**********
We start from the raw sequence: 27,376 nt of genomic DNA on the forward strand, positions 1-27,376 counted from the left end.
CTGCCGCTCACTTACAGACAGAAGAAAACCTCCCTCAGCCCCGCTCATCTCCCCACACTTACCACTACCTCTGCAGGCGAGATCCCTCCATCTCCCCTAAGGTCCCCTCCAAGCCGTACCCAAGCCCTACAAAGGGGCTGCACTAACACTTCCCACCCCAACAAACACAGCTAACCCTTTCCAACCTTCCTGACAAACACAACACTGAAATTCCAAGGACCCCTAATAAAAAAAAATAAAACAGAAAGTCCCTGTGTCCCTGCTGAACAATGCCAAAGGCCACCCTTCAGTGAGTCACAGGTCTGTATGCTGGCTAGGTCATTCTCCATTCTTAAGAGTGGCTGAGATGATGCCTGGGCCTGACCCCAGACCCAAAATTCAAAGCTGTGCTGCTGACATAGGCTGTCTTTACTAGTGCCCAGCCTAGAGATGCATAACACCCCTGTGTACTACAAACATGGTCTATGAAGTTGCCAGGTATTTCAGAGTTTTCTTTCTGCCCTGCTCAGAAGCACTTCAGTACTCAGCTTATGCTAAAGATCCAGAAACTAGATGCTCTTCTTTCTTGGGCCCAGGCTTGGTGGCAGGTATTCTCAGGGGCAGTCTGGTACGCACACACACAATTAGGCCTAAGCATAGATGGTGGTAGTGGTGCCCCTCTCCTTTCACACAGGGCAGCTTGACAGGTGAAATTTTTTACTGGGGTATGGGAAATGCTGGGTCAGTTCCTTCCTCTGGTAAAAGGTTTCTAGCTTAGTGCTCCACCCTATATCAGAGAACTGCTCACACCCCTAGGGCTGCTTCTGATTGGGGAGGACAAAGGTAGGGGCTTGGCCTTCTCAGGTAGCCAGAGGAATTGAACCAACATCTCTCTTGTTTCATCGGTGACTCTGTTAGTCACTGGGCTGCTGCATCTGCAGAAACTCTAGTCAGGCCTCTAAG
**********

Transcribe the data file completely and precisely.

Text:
We start from the raw sequence: 27,376 nt of genomic DNA on the forward strand, positions 1-27,376 counted from the left end.
CTGCCGCTCACTTACAGACAGAAGAAAACCTCCCTCAGCCCCGCTCATCTCCCCACACTTACCACTACCTCTGCAGGCGAGATCCCTCCATCTCCCCTAAGGTCCCCTCCAAGCCGTACCCAAGCCCTACAAAGGGGCTGCACTAACACTTCCCACCCCAACAAACACAGCTAACCCTTTCCAACCTTCCTGACAAACACAACACTGAAATTCCAAGGACCCCTAATAAAAAAAAATAAAACAGAAAGTCCCTGTGTCCCTGCTGAACAATGCCAAAGGCCACCCTTCAGTGAGTCACAGGTCTGTATGCTGGCTAGGTCATTCTCCATTCTTAAGAGTGGCTGAGATGATGCCTGGGCCTGACCCCAGACCCAAAATTCAAAGCTGTGCTGCTGACATAGGCTGTCTTTACTAGTGCCCAGCCTAGAGATGCATAACACCCCTGTGTACTACAAACATGGTCTATGAAGTTGCCAGGTATTTCAGAGTTTTCTTTCTGCCCTGCTCAGAAGCACTTCAGTACTCAGCTTATGCTAAAGATCCAGAAACTAGATGCTCTTCTTTCTTGGGCCCAGGCTTGGTGGCAGGTATTCTCAGGGGCAGTCTGGTACGCACACACACAATTAGGCCTAAGCATAGATGGTGGTAGTGGTGCCCCTCTCCTTTCACACAGGGCAGCTTGACAGGTGAAATTTTTTACTGGGGTATGGGAAATGCTGGGTCAGTTCCTTCCTCTGGTAAAAGGTTTCTAGCTTAGTGCTCCACCCTATATCAGAGAACTGCTCACACCCCTAGGGCTGCTTCTGATTGGGGAGGACAAAGGTAGGGGCTTGGCCTTCTCAGGTAGCCAGAGGAATTGAACCAACATCTCTCTTGTTTCATCGGTGACTCTGTTAGTCACTGGGCTGCTGCATCTGCAGAAACTCTAGTCAGGCCTCTAAG